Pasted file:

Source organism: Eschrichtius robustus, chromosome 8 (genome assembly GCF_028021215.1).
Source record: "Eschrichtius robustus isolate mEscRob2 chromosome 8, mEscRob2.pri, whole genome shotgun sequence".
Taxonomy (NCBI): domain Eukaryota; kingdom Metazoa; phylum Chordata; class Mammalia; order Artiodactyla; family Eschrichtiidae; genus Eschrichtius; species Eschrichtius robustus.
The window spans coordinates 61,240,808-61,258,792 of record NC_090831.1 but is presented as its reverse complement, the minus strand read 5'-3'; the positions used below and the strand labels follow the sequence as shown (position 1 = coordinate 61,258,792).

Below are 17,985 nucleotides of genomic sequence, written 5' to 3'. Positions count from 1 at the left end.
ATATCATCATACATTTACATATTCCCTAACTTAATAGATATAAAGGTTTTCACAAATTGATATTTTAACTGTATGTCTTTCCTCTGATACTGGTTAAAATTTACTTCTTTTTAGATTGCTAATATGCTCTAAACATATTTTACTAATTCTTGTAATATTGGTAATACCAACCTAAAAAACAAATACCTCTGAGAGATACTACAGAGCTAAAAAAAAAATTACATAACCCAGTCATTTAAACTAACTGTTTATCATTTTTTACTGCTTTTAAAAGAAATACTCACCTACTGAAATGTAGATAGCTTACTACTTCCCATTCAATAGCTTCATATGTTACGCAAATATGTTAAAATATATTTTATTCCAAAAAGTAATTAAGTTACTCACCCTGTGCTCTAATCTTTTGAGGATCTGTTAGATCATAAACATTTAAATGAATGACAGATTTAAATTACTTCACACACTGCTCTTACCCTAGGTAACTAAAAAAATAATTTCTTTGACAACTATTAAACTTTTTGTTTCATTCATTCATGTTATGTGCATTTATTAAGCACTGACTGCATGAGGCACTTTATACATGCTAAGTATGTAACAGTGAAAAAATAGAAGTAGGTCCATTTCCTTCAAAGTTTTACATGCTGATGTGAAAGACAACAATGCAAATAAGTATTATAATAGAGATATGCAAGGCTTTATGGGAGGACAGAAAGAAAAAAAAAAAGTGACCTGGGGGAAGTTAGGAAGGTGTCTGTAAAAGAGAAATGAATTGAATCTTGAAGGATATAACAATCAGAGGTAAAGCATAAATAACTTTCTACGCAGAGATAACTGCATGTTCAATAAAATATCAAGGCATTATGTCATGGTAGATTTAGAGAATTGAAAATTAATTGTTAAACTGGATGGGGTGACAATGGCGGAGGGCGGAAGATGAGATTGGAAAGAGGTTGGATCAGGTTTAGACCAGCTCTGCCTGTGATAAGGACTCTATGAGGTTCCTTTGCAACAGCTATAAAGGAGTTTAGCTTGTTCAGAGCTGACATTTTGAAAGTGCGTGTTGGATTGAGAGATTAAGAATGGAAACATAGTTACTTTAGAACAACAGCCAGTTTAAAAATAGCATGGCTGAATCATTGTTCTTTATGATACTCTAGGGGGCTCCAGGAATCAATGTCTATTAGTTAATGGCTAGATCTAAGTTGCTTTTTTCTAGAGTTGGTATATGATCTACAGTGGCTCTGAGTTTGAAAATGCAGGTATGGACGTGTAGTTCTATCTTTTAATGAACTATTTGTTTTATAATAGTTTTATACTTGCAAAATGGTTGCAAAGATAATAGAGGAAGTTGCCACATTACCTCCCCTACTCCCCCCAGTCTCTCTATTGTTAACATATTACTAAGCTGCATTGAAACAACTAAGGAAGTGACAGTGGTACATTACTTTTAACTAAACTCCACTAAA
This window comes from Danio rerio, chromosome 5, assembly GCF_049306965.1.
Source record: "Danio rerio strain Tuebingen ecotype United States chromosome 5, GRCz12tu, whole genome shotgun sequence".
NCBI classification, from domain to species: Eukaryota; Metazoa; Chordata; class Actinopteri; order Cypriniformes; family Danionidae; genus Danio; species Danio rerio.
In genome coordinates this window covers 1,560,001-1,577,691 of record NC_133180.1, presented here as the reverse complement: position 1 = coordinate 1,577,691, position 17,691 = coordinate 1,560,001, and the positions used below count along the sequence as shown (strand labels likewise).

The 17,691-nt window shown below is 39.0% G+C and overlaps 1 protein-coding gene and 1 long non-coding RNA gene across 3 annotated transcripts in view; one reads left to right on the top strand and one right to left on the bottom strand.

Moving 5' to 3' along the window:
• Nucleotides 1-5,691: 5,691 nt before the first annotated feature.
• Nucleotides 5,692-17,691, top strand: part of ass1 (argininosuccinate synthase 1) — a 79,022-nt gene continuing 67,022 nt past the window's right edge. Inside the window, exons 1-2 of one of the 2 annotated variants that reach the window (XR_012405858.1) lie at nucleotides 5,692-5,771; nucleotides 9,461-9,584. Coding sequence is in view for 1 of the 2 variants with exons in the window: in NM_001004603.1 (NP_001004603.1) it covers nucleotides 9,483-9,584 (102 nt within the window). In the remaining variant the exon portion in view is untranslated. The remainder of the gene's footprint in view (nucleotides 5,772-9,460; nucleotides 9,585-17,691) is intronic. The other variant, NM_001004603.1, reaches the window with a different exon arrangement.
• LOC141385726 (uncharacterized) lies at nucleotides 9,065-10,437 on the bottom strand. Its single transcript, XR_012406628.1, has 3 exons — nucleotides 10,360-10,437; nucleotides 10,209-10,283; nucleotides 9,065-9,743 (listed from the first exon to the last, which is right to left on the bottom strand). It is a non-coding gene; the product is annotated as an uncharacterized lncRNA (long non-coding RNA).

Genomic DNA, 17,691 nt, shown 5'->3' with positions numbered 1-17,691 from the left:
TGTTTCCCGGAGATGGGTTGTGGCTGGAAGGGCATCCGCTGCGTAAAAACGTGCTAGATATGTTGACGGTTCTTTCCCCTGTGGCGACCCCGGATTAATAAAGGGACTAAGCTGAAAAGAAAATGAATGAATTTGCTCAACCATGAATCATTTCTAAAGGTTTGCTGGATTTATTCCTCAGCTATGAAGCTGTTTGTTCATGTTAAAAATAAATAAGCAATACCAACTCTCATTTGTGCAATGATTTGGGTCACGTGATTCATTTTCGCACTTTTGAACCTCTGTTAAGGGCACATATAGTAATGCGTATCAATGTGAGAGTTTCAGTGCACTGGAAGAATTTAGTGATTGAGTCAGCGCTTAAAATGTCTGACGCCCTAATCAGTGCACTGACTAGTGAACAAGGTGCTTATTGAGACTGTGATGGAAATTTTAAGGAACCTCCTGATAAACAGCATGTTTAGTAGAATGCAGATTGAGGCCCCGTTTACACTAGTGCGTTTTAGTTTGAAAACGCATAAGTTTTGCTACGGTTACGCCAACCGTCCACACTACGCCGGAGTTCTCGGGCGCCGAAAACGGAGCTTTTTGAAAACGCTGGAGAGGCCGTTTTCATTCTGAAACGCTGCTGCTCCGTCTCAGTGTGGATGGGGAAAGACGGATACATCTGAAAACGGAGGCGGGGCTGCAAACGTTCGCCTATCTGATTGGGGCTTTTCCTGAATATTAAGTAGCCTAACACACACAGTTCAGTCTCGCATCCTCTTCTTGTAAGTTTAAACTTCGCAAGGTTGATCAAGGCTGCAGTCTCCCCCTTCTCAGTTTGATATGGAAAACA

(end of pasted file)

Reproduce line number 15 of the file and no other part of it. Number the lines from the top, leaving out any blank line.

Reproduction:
• LOC141385726 (uncharacterized) lies at nucleotides 9,065-10,437 on the bottom strand. Its single transcript, XR_012406628.1, has 3 exons — nucleotides 10,360-10,437; nucleotides 10,209-10,283; nucleotides 9,065-9,743 (listed from the first exon to the last, which is right to left on the bottom strand). It is a non-coding gene; the product is annotated as an uncharacterized lncRNA (long non-coding RNA).